This is the USB charger from the previous post, modified to a) provide 5V without using the socket (since there's no room for a plug) and b) switch the the power on and off by shorting the ground pin to the little spring on the socket. This normally completes a circuit when a plug is inserted into the socket (because the socket chassis is grounded) but I've replaced this with a toggle switch. Simples!


Click for big (plus notes calling out different bits)

This is the audio board, which is the SOMO-14D module mounted on a bit of stripboard, with an LM2950 regulator and capacitor providing a stable 3.3V power supply from 5V, plus pins and bits of wire to make all the power, control and output audio connections:



Here's the microprocessor - this is a mostly-Arduino-compatible board (Teensy++ 2.0) which is really really small, and cheap, and more powerful than the standard Arduino Uno. Nice. I've mounted it on headers and cut two stripboard "wings" which fit inside the hull and provide a bit of space for connections and any bits of support circuitry:



The ribbon cable is for the audio, and the double row of headers is a 5V power bus to plug the other boards into (and eventually the servos as well) - the two headers are isolated from the stripboard and ganged together on the back with wire.



The cheapest, simplest and smallest bit is the amp itself - this is a breakout board from Sparkfun for a Texas Instruments amp intended for phones and PDAs. I tried wiring directly to the board but the joints were fragile, so I added headers and soldered the leads to those instead, with heat-shrink to insulate the joints and make them harder to bend/break.



It does all fit in the back, but I won't be able to rotate the rear turret. Never mind! If I were able to design and build my own surface mount PCBs (much harder than what I'm doing) all the chips could probably sit on one tiny board.




Actual Modelling Bonus (tm) As a break from all this soldering I stuck together and primed a little 1/350 U-boat over a couple of lunchtimes last week. Good practice for working with PE parts:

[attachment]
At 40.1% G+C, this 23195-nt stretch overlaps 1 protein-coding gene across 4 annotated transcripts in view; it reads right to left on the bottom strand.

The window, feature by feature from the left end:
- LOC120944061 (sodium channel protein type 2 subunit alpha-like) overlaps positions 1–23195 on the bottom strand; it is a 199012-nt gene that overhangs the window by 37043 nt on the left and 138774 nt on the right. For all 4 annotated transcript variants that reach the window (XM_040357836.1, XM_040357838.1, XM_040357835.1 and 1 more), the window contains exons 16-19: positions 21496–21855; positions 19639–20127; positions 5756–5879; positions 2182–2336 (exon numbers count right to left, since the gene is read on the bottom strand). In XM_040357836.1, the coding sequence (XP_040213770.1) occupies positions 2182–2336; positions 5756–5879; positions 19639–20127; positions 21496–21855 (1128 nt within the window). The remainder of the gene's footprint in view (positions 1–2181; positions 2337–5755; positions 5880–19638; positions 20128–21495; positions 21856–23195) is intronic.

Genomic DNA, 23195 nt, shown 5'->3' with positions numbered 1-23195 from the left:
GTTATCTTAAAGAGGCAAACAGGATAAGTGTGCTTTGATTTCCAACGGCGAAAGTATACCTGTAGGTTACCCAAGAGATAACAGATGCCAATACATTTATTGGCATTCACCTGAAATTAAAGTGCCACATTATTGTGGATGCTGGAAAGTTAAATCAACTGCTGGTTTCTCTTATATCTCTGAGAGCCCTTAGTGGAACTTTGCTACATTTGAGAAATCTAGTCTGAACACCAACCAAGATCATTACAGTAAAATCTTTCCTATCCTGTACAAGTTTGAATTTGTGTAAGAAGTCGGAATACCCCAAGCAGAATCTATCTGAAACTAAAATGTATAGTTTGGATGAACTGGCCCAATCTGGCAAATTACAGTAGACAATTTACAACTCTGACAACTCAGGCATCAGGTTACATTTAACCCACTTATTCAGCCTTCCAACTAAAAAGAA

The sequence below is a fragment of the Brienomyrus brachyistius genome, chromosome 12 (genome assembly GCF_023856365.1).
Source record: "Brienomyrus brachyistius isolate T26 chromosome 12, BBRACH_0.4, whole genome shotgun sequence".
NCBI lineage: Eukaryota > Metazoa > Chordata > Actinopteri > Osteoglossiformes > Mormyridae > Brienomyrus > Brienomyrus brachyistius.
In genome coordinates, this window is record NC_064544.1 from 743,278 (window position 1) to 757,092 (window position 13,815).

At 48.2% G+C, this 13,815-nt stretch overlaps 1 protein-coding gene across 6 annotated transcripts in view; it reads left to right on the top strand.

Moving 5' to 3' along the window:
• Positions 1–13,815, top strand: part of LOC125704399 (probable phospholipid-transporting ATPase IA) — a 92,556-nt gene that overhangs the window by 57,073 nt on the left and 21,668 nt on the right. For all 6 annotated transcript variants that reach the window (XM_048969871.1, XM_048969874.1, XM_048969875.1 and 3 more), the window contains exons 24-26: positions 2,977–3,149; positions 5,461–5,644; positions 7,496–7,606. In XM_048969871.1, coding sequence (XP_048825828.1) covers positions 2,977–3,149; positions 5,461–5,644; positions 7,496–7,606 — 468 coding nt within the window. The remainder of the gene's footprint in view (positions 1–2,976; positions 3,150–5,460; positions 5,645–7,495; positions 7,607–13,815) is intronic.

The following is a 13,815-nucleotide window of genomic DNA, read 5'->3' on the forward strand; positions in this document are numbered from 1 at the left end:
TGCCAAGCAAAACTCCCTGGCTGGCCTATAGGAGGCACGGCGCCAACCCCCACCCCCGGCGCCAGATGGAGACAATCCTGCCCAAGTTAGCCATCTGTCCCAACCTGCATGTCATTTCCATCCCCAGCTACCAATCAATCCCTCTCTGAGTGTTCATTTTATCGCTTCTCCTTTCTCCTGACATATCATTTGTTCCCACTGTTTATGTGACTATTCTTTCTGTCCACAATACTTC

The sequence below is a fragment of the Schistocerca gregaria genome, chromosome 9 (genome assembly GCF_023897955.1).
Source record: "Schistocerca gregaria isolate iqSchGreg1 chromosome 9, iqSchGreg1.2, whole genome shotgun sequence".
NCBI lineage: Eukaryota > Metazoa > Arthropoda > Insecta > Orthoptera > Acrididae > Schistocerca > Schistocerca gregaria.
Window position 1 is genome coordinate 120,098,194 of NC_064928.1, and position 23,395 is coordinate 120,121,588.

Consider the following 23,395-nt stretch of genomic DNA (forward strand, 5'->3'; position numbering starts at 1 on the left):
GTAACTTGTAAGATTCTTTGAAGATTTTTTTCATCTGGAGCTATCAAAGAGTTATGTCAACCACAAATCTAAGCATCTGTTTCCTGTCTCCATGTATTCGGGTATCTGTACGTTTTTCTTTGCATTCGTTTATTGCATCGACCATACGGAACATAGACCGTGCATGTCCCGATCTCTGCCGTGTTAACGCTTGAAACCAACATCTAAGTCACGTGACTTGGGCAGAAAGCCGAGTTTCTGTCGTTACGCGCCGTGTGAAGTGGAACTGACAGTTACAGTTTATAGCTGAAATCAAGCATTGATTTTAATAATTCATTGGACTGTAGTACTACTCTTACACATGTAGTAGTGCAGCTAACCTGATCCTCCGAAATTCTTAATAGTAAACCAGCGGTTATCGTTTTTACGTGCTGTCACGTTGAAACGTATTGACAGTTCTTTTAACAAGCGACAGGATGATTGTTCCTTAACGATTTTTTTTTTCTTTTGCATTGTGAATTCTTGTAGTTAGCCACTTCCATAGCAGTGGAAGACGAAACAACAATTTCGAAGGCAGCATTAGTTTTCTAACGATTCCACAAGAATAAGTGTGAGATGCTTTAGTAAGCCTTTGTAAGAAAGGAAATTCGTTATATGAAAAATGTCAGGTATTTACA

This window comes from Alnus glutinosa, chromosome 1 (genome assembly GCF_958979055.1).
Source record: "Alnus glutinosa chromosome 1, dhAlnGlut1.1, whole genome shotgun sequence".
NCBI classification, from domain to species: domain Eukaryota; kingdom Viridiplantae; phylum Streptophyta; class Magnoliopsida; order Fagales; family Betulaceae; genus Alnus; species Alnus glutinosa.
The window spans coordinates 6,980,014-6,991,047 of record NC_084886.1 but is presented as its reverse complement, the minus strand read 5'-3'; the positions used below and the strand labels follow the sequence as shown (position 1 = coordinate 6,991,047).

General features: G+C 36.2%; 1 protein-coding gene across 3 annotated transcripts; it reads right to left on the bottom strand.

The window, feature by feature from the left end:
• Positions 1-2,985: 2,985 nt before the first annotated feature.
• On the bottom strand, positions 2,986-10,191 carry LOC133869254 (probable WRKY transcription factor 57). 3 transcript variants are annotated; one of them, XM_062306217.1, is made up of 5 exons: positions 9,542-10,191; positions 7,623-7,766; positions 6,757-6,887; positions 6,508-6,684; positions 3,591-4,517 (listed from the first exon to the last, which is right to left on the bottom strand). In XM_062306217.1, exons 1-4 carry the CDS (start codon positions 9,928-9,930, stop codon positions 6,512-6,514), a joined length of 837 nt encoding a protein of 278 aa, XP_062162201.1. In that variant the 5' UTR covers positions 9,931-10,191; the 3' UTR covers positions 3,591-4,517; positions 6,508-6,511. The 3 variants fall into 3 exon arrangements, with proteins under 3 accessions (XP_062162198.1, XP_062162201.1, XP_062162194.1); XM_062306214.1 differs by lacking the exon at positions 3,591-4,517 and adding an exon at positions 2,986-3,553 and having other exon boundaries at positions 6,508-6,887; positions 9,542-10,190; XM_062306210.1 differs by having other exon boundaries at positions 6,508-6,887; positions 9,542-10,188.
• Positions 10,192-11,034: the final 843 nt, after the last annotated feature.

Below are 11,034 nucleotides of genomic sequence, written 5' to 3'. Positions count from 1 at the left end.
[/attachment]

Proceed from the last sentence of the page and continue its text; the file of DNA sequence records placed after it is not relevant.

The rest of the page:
I think I should start building the Yamato LED assemblies and figuring out if/how they'll fit soon.

Cheers,

Will

August 19, 2012, 10:44:26 PM
Reply #25

NickM

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I think it is really great to see a model wip that is very unusual and different. Even if it's not very modelling heavy, I like to check this thread because I have really high expectations for where all this is going!  ^_^

August 19, 2012, 11:07:14 PM
Reply #26

Hunter Rose

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Wow thats some serious skills Will, I wouldn't know where to start with that lot!!
'Your knowledge of scientific biological transmogrification is only outmatched by your zest for kung-fu treachery!' ~ Black Dynamite

August 20, 2012, 05:47:24 AM
Reply #27

Sharkdog

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Yeah, I'm with Hunter, I wouldn't know how to get something like that set up. Very impressive!

August 20, 2012, 10:47:01 PM
Reply #28

Will Vale

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Thanks folks, but please don't be put off trying this stuff - I was pretty much an electronics virgin at the start of this. I've done plenty of wiring for my railways, but that's just variations on connecting point A to point B. There's loads of electronics and microcontroller info on the 'net and if you can read and follow instructions it's not that difficult to get started.

It helps if you aren't disheartened by cock-ups (and can recover from them) but that's something all modellers have to deal with :)

Apart from various broken joints, lack of continuity, and things not working, the biggest mistake I made with this so far was hooking up the sound module power supply the wrong way around. I noticed that the regulator was very hot and unplugged it just in time. Luckily no magic smoke was created...

W

August 21, 2012, 11:54:35 AM
Reply #29

The Inner Geek

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I don't know anything about anything. But, the engineers where I work sometimes need custom boards and use a site/service called Pad2Pad. I have no idea how much it costs to have them make you a board, but I know they do low runs... like one.

The electronics are coming along nicely! I won't lie... I'm a little dissappointed the rear turret won't turn. It seems a little silly to have awesome turning turrets in the front then have to lean in and manually turn the rear turret. How much room isn't there under the rear turret? Could you rig up a pully and connect it to the closest front turret? Just brainstorming.


August 23, 2012, 03:23:36 AM
Reply #30

Will Vale

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That looks like a good service, and it would be cool to have those professional-looking boards!

Bad news about the rear turret - not much room at all. I thought about a pushrod running over the speaker from the 2nd servo under the front deck, but I'm not sure there's even room for a servo horn at the back. I also need to leave space to get to the reset button through a hole under the turret. I'll see what it's like when I get the wires folded neatly but don't hold your breath...

August 25, 2012, 12:46:57 PM
Reply #31

Sharkdog

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Well, I got my hands on a 1/60 Dom, which has a bit more electronics inside than I originally thought. So I'll be trying my hand at fitting that together sometime too :)